In 1843 it was revealed to many of the people in dreams that the icon was endowed with miraculous power. They solemnly brought the icon into the church. Believers began to flock to it to pray for the healing of their sorrows and sicknesses. The first to receive healing was a crippled child, whose mother prayed fervently before the icon in 1844. The icon was glorified during a cholera epidemic, when many people fell deathly ill, and were restored to health after praying before the icon.
A large stone church with three altars was built at the monastery in honor of the wonderworking icon.
In 1848, through the zeal of Lt. Col. Demetrius Boncheskul, a copy of the wonderworking image was made and placed in his home. Soon it began to exude a healing myrrh, which was given to many so they might recover their health after grievous illnesses. Boncheskul donated this wonderworking copy to the church of Saint Nicholas at Khamovniki in Moscow, where a chapel was built in honor of the icon.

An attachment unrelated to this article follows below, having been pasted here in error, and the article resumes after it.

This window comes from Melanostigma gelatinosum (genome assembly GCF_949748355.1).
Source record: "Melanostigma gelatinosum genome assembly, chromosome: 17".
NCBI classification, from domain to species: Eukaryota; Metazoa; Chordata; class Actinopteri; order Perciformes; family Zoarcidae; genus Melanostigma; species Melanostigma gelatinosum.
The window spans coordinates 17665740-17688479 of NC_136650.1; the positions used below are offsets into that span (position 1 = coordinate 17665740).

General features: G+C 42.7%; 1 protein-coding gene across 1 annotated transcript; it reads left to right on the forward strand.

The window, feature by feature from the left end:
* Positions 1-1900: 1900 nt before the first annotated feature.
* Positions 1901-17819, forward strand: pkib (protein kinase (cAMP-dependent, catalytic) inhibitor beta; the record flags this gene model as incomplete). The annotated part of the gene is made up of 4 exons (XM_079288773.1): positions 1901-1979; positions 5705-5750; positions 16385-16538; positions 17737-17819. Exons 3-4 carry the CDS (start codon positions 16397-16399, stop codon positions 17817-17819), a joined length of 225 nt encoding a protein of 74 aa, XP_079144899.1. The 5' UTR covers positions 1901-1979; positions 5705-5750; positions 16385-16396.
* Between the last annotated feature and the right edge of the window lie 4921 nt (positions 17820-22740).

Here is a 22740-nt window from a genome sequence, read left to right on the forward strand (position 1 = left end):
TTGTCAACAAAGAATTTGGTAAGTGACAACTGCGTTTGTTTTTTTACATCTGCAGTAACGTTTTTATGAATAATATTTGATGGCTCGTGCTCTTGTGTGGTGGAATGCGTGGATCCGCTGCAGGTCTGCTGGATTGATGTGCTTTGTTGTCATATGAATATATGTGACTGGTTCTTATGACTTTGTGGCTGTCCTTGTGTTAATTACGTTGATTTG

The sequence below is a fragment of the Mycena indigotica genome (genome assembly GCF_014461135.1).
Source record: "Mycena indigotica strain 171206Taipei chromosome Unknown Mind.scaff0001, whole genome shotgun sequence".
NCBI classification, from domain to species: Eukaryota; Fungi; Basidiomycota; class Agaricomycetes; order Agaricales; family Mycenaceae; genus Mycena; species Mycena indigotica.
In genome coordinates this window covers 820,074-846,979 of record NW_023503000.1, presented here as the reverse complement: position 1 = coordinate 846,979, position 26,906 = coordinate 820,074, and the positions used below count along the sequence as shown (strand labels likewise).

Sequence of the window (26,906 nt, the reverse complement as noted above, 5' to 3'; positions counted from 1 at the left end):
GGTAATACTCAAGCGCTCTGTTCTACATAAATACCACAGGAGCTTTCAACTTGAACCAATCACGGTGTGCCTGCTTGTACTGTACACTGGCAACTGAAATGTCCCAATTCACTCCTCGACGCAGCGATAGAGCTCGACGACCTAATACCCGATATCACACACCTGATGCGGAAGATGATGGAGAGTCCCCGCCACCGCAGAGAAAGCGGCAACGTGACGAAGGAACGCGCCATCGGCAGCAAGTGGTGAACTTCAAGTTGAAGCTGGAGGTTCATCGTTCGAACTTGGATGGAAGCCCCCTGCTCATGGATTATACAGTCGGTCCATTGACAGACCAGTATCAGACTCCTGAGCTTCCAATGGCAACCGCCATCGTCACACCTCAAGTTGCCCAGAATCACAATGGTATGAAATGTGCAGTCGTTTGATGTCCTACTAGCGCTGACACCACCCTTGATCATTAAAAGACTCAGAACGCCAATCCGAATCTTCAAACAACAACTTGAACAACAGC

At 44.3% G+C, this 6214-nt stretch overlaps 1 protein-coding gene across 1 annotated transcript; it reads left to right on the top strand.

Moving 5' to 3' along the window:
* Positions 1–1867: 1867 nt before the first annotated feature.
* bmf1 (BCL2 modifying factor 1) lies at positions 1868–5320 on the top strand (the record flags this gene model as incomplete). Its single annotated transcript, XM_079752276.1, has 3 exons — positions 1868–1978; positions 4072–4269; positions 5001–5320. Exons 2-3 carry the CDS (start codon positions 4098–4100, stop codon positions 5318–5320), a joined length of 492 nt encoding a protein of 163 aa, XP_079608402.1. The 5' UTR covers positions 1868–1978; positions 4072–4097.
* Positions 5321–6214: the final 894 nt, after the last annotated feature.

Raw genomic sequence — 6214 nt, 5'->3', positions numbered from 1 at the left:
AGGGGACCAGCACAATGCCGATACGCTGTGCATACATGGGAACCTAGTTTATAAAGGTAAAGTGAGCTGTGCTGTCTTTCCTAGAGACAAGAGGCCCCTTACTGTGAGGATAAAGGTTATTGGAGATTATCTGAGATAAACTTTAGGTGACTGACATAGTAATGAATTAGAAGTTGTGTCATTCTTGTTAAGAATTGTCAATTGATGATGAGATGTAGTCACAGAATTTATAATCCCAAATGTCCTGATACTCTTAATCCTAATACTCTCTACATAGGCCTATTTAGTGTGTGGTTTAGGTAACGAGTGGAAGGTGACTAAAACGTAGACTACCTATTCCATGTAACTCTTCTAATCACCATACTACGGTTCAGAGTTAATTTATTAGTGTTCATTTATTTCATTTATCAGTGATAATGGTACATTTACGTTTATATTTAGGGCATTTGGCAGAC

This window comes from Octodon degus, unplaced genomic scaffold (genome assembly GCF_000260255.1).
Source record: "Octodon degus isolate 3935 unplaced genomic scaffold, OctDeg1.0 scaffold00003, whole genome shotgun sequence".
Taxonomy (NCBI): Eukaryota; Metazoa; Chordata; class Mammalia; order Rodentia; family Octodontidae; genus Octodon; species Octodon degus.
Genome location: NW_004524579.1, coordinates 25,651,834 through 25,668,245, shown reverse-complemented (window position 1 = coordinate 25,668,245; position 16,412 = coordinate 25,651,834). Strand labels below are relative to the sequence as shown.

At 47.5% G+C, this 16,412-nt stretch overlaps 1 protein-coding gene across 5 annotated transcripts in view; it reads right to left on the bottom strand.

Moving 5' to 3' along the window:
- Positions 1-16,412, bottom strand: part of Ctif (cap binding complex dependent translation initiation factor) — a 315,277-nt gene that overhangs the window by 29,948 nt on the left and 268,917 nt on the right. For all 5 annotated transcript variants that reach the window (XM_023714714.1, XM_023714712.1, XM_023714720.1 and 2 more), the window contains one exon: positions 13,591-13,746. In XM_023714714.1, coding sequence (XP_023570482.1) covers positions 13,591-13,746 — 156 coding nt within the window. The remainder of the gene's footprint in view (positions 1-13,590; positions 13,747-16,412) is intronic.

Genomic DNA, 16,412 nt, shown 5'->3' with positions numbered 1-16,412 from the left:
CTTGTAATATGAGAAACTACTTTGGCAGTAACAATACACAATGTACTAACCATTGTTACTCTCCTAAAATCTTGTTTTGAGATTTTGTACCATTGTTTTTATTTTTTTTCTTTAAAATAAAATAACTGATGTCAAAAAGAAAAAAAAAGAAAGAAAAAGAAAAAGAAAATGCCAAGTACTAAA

The “Surety of Sinners” Icon is also commemorated on March 7 and on Thursday of the week of All Saints.
Atchara has been a Christian stronghold since apostolic times. It was through this region that Saint Andrew the First-called entered Georgia, preaching the Gospel for the first time in the Iberian land. In this land, in the village of Gonio, the holy relics of the martyred Apostle Matthias are buried.
Since the 16th century Atchara has been subject to constant assaults by the Turks. Having attained a victory in the Ottoman-Persian War, the Turks gained a large part of southern and western Georgia: Samtskhe, Atchara, and Chaneti were declared Turkish provinces. The invaders knew well that, in order to completely conquer the Georgian people, it was necessary to uproot Christianity. Thus they instituted a systematic campaign of forced conversion to Islam.
When they failed to achieve their goal with bribery and deception, they resorted to violence.